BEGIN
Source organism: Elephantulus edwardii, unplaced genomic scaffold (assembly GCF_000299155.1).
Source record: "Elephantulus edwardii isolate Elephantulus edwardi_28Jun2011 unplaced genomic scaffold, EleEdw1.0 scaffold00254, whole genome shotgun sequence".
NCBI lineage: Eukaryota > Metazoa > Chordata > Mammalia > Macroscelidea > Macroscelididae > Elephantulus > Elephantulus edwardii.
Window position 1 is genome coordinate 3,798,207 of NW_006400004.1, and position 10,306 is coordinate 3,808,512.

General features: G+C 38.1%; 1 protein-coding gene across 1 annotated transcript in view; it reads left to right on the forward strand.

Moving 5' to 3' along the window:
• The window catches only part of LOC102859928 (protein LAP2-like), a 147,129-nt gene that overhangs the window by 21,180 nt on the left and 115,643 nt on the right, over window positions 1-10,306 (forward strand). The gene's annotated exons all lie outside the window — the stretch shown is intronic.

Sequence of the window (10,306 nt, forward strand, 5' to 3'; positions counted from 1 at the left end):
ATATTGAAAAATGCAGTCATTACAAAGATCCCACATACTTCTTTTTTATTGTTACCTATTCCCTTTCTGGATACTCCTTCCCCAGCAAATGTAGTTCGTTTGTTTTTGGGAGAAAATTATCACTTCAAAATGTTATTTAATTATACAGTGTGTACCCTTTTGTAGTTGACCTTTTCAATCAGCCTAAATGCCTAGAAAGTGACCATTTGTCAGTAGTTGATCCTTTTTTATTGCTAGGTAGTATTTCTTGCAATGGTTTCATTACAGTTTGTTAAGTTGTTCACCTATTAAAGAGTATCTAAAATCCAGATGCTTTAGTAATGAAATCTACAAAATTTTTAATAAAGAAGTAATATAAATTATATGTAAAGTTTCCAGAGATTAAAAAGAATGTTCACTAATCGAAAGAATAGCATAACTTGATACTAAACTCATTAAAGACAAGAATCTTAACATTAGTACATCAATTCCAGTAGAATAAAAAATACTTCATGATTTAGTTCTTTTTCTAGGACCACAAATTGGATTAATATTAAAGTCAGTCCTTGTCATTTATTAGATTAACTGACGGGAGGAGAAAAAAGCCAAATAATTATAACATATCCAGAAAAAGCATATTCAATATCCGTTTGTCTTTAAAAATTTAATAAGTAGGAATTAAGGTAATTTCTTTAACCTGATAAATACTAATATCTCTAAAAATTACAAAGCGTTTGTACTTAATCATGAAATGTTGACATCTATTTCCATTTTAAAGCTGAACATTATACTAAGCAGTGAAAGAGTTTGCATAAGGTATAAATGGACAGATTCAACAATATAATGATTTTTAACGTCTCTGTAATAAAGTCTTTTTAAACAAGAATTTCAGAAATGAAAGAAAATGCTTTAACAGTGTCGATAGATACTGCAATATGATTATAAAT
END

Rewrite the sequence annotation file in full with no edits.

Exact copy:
Source organism: Elephantulus edwardii, unplaced genomic scaffold (assembly GCF_000299155.1).
Source record: "Elephantulus edwardii isolate Elephantulus edwardi_28Jun2011 unplaced genomic scaffold, EleEdw1.0 scaffold00254, whole genome shotgun sequence".
NCBI lineage: Eukaryota > Metazoa > Chordata > Mammalia > Macroscelidea > Macroscelididae > Elephantulus > Elephantulus edwardii.
Window position 1 is genome coordinate 3,798,207 of NW_006400004.1, and position 10,306 is coordinate 3,808,512.

General features: G+C 38.1%; 1 protein-coding gene across 1 annotated transcript in view; it reads left to right on the forward strand.

Moving 5' to 3' along the window:
• The window catches only part of LOC102859928 (protein LAP2-like), a 147,129-nt gene that overhangs the window by 21,180 nt on the left and 115,643 nt on the right, over window positions 1-10,306 (forward strand). The gene's annotated exons all lie outside the window — the stretch shown is intronic.

Sequence of the window (10,306 nt, forward strand, 5' to 3'; positions counted from 1 at the left end):
ATATTGAAAAATGCAGTCATTACAAAGATCCCACATACTTCTTTTTTATTGTTACCTATTCCCTTTCTGGATACTCCTTCCCCAGCAAATGTAGTTCGTTTGTTTTTGGGAGAAAATTATCACTTCAAAATGTTATTTAATTATACAGTGTGTACCCTTTTGTAGTTGACCTTTTCAATCAGCCTAAATGCCTAGAAAGTGACCATTTGTCAGTAGTTGATCCTTTTTTATTGCTAGGTAGTATTTCTTGCAATGGTTTCATTACAGTTTGTTAAGTTGTTCACCTATTAAAGAGTATCTAAAATCCAGATGCTTTAGTAATGAAATCTACAAAATTTTTAATAAAGAAGTAATATAAATTATATGTAAAGTTTCCAGAGATTAAAAAGAATGTTCACTAATCGAAAGAATAGCATAACTTGATACTAAACTCATTAAAGACAAGAATCTTAACATTAGTACATCAATTCCAGTAGAATAAAAAATACTTCATGATTTAGTTCTTTTTCTAGGACCACAAATTGGATTAATATTAAAGTCAGTCCTTGTCATTTATTAGATTAACTGACGGGAGGAGAAAAAAGCCAAATAATTATAACATATCCAGAAAAAGCATATTCAATATCCGTTTGTCTTTAAAAATTTAATAAGTAGGAATTAAGGTAATTTCTTTAACCTGATAAATACTAATATCTCTAAAAATTACAAAGCGTTTGTACTTAATCATGAAATGTTGACATCTATTTCCATTTTAAAGCTGAACATTATACTAAGCAGTGAAAGAGTTTGCATAAGGTATAAATGGACAGATTCAACAATATAATGATTTTTAACGTCTCTGTAATAAAGTCTTTTTAAACAAGAATTTCAGAAATGAAAGAAAATGCTTTAACAGTGTCGATAGATACTGCAATATGATTATAAAT